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Smoking and its Link to Mouth Cancer



Smoking - and even chewing - tobacco can raise the risk of you developing oral cancer by up to 10 times.


Whether it’s a cigarette, pipe or cigar the risks are clear to see and even second hand smoke at home can lead to cancer developing in others who share your space.


Cases of oral cancer have increased significantly over the last 10 years and, if treated

successfully, can have a lasting impact on your life…affecting how you speak, eat, drink and it

can often change your physical appearance.


We’ll touch on some other factors that can lead to oral cancer in a while but first, let’s look at the link between smoking tobacco products and mouth cancer.


What is Oral Cancer?

Oral cancer usually presents as what’s known as squamous cell carcinoma; thin, flat cells that

appear in various parts of the body. Within the mouth they can be typically found in the gums,

hard palette on the roof of your mouth, your tongue, lips or inner cheeks.


In 2021, 3,034 people died from mouth cancer, a rise of around 20% over 5 years and survival

rates have barely improved as many of the cancers are caught too late for successful treatment.


In fact, over half of all cases are diagnosed at stage IV - the most advanced stage.

Mouth cancers can initially appear as a mouth ulcer which does not heal, as well as red or white patches in the mouth, or unusual lumps or swellings in the mouth, head or neck.

One-in-three are found on the tongue and almost one-in-four on the tonsils.


Betel Nuts and Cancer

Millions of people across the world chew on betel nuts, which is mainly popular in Asian and

Pacific communities.


It’s most commonly known as betel quid and used after being ground up and wrapped in the

leaves of the Piper Betel vine and coated in lime with tobacco or other spices added.


The World Health Organisation lists it as the fourth most popular psychoactive substance in the world, after nicotine, alcohol, and caffeine.


Chewing betel nuts or betel quid has been traced back over 2000 years but health experts now say that regular use has a significant impact on oral health and the WHO has classified it as a carcinogen and initiated an action plan to reduce its use.


Chewing Tobacco and Cancer

Smokeless - or chewing/spit - tobacco is another leading cause of mouth cancer with more than 28 cancer causing chemicals being found in the product.


Commonly placed between the cheek and gum, nicotine is released as you chew causing you to ingest these harmful chemicals.


Chewing tobacco or snuff can lead to cancer forming where it’s held in the mouth, so is more

likely to present in the cheek, gums and lips. It often begins with a white patch that develops

inside your mouth or throat.


Is It Just Tobacco that Causes Mouth Cancer?

No, there are many other factors that can cause mouth cancer but smoking, and chewing

tobacco, remains the biggest threat.


Other factors that can cause oral cancer include:


Alcohol

Alcohol is linked to just under a third of all mouth cancers and is mainly prevalent in those who regularly drink to excess. If you smoke and drink alcohol, you’ll be increasing your risk of mouth cancer by up to 30 times.


HPV

The human papilloma virus (HPV) is fast catching up to smoking and alcohol as the leading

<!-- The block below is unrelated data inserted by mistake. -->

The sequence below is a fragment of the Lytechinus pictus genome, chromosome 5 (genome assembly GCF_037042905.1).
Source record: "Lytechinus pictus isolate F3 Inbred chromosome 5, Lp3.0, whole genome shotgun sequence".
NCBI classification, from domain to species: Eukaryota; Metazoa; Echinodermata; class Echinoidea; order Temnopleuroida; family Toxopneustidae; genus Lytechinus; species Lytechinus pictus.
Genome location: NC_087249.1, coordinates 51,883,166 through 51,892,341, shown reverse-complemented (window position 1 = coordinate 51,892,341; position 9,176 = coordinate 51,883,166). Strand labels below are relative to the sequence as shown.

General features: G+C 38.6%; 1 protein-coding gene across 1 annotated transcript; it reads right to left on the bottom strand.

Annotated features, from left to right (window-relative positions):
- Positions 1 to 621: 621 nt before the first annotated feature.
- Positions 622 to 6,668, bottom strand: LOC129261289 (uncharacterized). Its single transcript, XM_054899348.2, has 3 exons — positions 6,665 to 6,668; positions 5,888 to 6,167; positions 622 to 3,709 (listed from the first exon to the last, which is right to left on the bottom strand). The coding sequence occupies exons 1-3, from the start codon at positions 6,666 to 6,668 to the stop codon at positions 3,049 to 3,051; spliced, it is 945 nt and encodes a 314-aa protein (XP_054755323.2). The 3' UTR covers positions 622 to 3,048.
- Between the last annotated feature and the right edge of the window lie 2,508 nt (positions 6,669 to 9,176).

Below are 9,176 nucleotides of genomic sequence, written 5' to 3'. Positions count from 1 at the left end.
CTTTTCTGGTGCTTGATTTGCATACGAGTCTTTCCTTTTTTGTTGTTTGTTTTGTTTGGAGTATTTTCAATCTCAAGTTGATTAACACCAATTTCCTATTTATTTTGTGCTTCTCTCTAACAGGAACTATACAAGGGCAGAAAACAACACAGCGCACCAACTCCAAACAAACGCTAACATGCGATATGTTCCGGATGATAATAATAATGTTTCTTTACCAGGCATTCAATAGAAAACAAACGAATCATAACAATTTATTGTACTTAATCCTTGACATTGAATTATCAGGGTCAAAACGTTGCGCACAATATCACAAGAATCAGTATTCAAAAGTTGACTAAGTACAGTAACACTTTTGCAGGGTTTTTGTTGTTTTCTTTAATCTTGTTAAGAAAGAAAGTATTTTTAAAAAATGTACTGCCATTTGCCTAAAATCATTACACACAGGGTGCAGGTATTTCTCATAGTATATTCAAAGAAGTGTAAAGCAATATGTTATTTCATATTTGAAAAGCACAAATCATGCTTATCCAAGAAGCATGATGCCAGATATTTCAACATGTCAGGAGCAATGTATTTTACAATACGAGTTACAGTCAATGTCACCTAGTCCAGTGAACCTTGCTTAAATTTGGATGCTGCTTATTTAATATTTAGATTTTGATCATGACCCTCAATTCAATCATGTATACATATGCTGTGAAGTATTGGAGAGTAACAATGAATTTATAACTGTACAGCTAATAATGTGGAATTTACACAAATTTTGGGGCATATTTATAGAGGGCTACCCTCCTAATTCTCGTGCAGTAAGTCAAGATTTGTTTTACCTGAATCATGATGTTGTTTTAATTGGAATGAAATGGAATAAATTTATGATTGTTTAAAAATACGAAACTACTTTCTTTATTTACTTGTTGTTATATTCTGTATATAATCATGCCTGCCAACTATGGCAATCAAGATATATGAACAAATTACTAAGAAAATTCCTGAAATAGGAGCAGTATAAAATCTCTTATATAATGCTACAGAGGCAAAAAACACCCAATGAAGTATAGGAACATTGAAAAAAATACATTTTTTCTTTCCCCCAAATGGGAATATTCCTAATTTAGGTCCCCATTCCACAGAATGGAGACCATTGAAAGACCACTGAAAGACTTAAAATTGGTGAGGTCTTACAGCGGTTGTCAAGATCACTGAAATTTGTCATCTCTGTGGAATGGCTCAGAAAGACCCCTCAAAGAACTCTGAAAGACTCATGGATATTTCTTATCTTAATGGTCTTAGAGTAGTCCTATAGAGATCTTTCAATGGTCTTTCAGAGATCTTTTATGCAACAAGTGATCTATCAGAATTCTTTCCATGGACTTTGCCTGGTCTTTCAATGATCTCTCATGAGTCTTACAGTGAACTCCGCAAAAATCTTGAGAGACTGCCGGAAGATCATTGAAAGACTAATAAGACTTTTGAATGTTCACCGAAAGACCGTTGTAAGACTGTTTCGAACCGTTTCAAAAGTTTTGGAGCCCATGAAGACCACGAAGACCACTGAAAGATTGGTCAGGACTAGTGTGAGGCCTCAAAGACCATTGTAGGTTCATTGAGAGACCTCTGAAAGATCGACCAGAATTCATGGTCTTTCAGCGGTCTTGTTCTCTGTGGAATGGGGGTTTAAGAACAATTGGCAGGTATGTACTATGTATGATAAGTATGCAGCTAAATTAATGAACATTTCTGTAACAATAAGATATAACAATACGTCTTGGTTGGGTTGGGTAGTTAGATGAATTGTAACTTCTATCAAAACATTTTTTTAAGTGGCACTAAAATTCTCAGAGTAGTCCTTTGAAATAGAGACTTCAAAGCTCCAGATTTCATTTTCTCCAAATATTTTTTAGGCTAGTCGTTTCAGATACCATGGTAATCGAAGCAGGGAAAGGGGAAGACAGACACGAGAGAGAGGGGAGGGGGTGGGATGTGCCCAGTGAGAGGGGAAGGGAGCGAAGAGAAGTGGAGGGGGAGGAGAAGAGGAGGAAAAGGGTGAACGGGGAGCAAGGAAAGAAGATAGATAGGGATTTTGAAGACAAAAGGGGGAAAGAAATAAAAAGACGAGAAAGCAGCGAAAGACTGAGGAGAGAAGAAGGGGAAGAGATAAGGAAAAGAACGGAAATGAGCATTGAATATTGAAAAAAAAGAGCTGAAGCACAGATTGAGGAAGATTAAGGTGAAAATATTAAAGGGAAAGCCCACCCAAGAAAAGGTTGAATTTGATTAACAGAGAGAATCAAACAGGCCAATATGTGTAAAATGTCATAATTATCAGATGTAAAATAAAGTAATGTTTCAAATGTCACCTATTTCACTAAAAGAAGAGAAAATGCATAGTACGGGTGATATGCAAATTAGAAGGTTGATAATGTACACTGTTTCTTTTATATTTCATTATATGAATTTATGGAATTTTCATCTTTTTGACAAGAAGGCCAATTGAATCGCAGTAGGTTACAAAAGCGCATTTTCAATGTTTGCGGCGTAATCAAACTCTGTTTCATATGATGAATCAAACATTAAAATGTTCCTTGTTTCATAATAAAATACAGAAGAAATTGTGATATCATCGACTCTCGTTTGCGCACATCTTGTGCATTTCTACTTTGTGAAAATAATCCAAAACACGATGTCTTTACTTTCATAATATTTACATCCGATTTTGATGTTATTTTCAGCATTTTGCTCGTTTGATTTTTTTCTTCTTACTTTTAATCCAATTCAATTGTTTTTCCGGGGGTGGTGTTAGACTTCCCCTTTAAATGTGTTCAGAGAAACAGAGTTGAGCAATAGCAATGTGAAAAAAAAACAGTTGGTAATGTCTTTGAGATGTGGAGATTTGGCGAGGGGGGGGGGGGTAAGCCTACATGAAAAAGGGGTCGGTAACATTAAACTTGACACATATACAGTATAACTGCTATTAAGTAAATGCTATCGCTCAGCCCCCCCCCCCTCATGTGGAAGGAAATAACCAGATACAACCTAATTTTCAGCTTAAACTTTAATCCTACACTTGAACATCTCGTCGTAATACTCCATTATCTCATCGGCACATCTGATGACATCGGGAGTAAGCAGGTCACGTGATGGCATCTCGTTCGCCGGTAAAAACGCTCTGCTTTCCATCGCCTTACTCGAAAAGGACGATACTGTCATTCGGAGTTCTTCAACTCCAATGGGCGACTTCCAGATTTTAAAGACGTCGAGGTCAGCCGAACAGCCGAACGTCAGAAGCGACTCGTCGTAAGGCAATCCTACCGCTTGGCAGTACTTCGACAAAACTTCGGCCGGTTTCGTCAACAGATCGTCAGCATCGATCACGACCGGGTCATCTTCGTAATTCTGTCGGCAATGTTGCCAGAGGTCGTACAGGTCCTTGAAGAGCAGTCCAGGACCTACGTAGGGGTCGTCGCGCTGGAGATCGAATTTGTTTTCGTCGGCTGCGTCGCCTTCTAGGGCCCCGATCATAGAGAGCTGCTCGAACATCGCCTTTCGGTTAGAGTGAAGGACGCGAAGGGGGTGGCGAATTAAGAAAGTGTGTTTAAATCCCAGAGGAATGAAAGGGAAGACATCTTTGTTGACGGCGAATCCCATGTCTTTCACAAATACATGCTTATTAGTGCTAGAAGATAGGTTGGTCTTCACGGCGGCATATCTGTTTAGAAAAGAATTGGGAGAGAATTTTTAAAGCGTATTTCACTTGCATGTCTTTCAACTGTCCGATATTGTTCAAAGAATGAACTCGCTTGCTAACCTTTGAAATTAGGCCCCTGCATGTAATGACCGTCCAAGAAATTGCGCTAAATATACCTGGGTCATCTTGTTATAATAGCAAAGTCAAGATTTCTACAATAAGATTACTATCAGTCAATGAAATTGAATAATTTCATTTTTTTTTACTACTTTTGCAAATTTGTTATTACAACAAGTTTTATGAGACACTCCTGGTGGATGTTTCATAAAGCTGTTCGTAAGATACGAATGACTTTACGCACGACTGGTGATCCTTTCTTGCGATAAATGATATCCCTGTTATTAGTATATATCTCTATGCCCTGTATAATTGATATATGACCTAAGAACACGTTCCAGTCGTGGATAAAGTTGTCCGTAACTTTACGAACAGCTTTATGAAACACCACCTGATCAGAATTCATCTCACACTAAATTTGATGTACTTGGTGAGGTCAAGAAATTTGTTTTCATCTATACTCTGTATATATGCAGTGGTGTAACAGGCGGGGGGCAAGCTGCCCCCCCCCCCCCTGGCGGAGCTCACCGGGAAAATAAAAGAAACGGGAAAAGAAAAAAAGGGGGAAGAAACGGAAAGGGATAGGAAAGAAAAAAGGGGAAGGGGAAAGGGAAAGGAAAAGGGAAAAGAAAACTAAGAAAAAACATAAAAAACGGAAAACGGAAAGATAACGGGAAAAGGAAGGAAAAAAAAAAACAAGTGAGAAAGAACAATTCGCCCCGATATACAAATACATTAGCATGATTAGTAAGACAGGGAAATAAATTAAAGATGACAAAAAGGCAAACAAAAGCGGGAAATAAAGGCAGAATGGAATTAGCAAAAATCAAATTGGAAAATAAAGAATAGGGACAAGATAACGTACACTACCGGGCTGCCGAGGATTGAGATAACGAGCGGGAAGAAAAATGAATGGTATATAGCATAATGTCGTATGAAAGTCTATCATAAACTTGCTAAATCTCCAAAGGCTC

contributor to oral cancers.


We know that HPV is the major cause of cervical cancer and affects the skin that lines the moist areas of the body therefore it can be spread through oral sex.


Practicing safe sex and limiting the number of partners you have may help reduce your chances of contracting HPV.


Genetics

While not widely known, there is a slight increase in the chances of you developing mouth

cancer if you have a close relative who has suffered from the disease.

It can also be more likely if you have genetic conditions affecting your bone marrow, skin or

fingernails.


Sun

We all know the danger of too much sun or exposure to UV radiation on sunbeds, and we hear a lot about skin cancer, predominantly on the nose, face or shoulders where increased,

unprotected exposure occurs.


We often neglect our lips or fail to apply protection after we have eaten or drank - this leads to

extended exposure to UV radiation which can lead to cancer developing on the lips.


The Dangers of Secondhand Smoke

The dangers of inhaling other people’s smoke have long been known, with secondhand smoke attributed to lung cancer as well as several other diseases.


However, a recent study published in the British Medical Journal shows that people who are

exposed to secondhand smoke over a long period of time can be over 50% more at risk of

developing oral cancer.


Can Your Dentist Diagnose Mouth Cancer?

Regular appointments with your dentist or hygienist can’t necessarily prevent oral cancer, but we will be more likely to notice any changes in your mouth, which could lead to life saving treatment being sought much earlier.


Symptoms of oral cancer include a change in the cells in the lining of your mouth which can appear as red or white patches. The red patches are called Erythroplakia. White patches are called leukoplakia.


We will be able to identify these patches during your appointments, so it is important to attend

regular check ups.


It’s also important to introduce simple checks into your own daily oral hygiene routines so you

can also monitor any changes.


If you notice anything out of the ordinary, you should visit your dentist. If mouth cancer is caught early, the chances to beat it are good.

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